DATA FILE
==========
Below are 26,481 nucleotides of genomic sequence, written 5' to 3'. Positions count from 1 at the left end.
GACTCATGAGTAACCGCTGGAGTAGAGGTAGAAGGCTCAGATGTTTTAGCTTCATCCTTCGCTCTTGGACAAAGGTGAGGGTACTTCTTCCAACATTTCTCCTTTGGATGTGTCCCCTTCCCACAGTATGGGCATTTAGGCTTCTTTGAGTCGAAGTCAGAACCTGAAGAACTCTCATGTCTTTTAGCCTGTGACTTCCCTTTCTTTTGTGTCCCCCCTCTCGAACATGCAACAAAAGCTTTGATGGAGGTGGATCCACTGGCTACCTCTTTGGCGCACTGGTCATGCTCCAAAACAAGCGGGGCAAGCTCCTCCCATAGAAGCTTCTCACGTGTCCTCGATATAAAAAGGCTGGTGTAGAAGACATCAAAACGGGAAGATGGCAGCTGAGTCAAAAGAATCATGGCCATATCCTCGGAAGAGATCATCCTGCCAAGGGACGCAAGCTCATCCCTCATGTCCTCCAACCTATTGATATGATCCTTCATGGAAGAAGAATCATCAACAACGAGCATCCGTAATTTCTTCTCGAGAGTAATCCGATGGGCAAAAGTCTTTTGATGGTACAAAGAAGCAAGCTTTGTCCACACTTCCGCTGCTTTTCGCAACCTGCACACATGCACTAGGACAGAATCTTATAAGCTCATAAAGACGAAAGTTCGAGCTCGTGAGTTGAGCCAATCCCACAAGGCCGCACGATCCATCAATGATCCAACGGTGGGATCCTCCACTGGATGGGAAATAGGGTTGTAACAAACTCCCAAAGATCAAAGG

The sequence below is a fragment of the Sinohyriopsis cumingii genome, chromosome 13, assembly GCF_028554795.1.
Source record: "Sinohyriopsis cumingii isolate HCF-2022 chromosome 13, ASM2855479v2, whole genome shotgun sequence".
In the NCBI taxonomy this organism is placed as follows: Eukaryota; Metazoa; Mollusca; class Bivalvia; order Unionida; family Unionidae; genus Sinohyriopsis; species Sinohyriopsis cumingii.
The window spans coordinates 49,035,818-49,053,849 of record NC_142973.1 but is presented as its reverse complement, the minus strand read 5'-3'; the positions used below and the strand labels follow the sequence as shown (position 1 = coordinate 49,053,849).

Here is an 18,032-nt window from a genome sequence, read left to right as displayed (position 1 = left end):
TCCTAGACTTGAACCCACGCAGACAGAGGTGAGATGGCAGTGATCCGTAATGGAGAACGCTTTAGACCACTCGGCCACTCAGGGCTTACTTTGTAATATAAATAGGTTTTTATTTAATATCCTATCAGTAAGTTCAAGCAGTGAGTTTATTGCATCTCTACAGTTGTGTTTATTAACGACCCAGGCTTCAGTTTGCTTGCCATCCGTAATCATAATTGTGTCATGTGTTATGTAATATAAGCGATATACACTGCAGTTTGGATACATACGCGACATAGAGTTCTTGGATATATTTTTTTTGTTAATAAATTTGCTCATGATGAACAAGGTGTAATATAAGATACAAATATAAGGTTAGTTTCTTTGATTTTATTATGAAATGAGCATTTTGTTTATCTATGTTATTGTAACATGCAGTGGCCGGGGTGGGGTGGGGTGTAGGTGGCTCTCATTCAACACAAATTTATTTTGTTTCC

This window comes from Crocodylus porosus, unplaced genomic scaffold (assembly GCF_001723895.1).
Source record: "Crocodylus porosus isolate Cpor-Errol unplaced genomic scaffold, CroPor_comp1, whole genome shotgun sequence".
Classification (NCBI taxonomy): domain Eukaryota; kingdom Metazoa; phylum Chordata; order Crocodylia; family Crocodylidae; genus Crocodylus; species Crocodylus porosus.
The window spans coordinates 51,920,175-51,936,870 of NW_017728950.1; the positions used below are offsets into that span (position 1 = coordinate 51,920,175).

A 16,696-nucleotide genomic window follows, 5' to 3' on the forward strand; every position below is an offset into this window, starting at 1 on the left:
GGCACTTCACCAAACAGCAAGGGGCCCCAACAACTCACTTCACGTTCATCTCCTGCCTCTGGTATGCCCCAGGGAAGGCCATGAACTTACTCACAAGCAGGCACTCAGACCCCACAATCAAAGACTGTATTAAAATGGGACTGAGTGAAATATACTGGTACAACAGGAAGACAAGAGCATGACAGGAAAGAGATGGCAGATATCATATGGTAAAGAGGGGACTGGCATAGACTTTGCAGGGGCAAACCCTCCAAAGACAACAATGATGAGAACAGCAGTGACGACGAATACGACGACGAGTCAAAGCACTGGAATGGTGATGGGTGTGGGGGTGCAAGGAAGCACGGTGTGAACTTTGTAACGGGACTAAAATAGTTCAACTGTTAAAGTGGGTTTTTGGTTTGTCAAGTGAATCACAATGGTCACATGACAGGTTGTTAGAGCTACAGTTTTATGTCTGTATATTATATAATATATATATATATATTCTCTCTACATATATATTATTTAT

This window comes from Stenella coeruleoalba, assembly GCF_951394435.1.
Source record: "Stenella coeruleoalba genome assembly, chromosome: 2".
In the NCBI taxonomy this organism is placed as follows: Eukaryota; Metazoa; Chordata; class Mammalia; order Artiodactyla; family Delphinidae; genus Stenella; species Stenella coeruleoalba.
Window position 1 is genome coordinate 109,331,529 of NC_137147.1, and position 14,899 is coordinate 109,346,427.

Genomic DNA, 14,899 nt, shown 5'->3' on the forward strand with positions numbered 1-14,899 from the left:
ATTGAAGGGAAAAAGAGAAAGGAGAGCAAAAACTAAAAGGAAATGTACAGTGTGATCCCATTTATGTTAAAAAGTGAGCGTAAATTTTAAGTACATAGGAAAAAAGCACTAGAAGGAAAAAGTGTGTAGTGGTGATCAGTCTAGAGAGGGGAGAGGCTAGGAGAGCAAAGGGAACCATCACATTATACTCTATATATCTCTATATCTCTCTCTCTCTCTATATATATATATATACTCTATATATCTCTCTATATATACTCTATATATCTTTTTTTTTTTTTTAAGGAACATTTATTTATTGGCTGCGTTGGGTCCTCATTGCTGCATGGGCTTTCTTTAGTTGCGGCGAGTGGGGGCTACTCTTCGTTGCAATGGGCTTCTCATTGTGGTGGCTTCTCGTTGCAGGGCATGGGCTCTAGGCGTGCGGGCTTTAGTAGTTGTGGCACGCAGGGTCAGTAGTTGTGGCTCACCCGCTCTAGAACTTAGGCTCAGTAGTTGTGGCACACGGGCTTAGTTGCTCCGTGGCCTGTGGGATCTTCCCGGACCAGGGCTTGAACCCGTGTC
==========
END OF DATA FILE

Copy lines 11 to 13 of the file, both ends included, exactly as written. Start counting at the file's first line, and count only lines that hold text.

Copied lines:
Classification (NCBI taxonomy): domain Eukaryota; kingdom Metazoa; phylum Chordata; order Crocodylia; family Crocodylidae; genus Crocodylus; species Crocodylus porosus.
The window spans coordinates 51,920,175-51,936,870 of NW_017728950.1; the positions used below are offsets into that span (position 1 = coordinate 51,920,175).

A 16,696-nucleotide genomic window follows, 5' to 3' on the forward strand; every position below is an offset into this window, starting at 1 on the left: